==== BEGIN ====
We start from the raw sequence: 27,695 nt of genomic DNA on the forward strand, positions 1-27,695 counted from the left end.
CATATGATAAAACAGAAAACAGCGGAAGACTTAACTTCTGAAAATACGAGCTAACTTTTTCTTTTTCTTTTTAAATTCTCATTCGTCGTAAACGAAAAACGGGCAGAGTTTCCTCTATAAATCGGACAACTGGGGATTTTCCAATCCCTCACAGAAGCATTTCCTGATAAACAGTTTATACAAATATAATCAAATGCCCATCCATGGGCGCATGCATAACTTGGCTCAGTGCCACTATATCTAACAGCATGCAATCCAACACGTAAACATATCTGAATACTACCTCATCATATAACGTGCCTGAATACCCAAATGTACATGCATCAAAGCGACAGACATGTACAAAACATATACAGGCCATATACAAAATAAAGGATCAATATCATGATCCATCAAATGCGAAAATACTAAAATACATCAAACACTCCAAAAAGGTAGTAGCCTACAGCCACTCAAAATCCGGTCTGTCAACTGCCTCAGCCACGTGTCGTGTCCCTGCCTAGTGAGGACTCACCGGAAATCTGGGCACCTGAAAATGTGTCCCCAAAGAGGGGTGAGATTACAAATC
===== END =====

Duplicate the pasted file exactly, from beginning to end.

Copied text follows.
We start from the raw sequence: 27,695 nt of genomic DNA on the forward strand, positions 1-27,695 counted from the left end.
CATATGATAAAACAGAAAACAGCGGAAGACTTAACTTCTGAAAATACGAGCTAACTTTTTCTTTTTCTTTTTAAATTCTCATTCGTCGTAAACGAAAAACGGGCAGAGTTTCCTCTATAAATCGGACAACTGGGGATTTTCCAATCCCTCACAGAAGCATTTCCTGATAAACAGTTTATACAAATATAATCAAATGCCCATCCATGGGCGCATGCATAACTTGGCTCAGTGCCACTATATCTAACAGCATGCAATCCAACACGTAAACATATCTGAATACTACCTCATCATATAACGTGCCTGAATACCCAAATGTACATGCATCAAAGCGACAGACATGTACAAAACATATACAGGCCATATACAAAATAAAGGATCAATATCATGATCCATCAAATGCGAAAATACTAAAATACATCAAACACTCCAAAAAGGTAGTAGCCTACAGCCACTCAAAATCCGGTCTGTCAACTGCCTCAGCCACGTGTCGTGTCCCTGCCTAGTGAGGACTCACCGGAAATCTGGGCACCTGAAAATGTGTCCCCAAAGAGGGGTGAGATTACAAATC